Data were presented as mean ± SEM. GraphPad Prism 5 software was used for the statistical analysis. For comparisons among multiple groups, one-way ANOVA followed by a post hoc (Tukey) test was used to determine significant differences. Statistical significance was set at P<0.05.
Hemin induced a dose-dependent necrosis and neurotoxicity in HT22 cells
To assess whether hemin could induce necrotic cell death in HT22 cells, we treated HT22 cells with various concentrations (0–100 μM) of hemin for 24 hours. As shown in Figure 1A and B, hemin produced a concentration-dependent necrotic cell death (PI+ cells) in HT22 cells. The hemin-induced neurotoxicity was further confirmed by cell viability determined using CellTiter-Glo assay (Figure 1C). Dose-response studies showed that 50 μM hemin efficiently induced necrotic cell death. Therefore, 50 μM hemin was selected and used in the subsequent experiments.
Nec-1 protected against necrotic cell death induced by hemin in HT22 cells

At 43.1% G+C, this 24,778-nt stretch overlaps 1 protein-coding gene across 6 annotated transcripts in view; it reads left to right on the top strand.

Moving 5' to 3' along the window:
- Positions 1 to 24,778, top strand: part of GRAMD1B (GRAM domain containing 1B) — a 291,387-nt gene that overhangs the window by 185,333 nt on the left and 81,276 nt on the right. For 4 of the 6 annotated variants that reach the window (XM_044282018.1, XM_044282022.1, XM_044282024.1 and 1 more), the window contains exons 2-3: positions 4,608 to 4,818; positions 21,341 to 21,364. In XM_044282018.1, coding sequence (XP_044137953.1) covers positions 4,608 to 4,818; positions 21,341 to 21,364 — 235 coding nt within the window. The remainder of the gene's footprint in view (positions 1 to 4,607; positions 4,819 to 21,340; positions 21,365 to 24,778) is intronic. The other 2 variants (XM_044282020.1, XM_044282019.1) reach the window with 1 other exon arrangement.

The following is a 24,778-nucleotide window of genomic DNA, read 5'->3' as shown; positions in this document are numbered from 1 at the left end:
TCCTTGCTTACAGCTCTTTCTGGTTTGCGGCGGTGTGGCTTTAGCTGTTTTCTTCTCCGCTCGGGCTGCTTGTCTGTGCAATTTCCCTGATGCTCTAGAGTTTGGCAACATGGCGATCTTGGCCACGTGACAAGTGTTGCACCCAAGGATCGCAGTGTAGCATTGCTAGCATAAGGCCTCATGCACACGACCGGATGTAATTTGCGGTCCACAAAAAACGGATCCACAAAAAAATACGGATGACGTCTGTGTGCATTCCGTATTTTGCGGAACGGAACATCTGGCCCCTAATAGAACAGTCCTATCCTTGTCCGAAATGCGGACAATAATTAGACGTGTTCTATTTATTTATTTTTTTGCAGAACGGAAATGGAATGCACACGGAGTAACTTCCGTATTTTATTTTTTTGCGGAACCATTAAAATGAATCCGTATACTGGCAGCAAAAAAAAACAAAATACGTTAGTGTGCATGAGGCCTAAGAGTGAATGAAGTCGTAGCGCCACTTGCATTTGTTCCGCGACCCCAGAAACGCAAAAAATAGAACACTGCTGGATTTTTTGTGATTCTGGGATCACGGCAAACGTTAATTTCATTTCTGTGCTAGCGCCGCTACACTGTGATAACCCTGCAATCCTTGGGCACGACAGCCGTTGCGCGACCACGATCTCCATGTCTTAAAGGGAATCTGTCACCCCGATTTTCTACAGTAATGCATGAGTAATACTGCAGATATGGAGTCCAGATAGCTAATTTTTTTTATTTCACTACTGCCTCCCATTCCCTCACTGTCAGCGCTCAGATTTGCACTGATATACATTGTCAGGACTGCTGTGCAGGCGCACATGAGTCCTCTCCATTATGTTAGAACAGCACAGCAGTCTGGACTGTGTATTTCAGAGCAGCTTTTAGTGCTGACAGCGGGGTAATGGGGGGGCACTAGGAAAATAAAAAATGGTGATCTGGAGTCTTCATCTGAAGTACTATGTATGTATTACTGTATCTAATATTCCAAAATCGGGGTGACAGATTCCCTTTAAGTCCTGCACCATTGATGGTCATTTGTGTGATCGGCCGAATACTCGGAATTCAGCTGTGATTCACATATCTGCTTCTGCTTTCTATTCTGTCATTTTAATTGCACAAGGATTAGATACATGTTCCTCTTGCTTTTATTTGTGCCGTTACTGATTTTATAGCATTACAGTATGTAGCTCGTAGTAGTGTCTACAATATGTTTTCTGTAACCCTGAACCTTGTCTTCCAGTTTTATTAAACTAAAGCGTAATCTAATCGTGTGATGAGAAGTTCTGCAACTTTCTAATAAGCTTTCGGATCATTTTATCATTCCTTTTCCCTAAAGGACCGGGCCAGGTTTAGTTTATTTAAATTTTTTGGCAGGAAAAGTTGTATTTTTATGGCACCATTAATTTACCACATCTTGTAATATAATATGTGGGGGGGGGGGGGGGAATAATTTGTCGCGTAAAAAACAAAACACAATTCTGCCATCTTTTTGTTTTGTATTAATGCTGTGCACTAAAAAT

To determine whether hemin could induce necroptosis, HT22 cells were treated with hemin, z-VAD-fmk, and Nec-1. As shown in Figure 2, HT22 cells treated with either z-VAD-fmk or Nec-1 only had the similar number of PI+ cells and cell viability as DMSO group. Hemin at a concentration of 50 μM significantly induced necrotic cell death (as shown by the increased number of PI+ cells) and neurotoxicity. The PI+ cells were greatly inhibited by 30 μM Nec-1 treatment. The quantitative results of protection provided by Nec-1 are shown as number of PI+ cells (Figure 2B) and cell viabilities (Figure 2C). To determine the role of caspase-dependent apoptosis in hemin-induced cell death, a pan-caspase inhibitor z-VAD-fmk was added in the experiment. z-VAD-fmk (20 μM) did not reduce hemin-induced cell death when compared with the hemin group. Nec-1 administration dramatically reduced the cell death of hemin-treated HT22 cells, but additional treatment with z-VAD-fmk did not further reduce cell death (Figure 2B and C). These results indicated that caspase-independent necroptosis might mediate hemin-induced cell death in HT22 cells.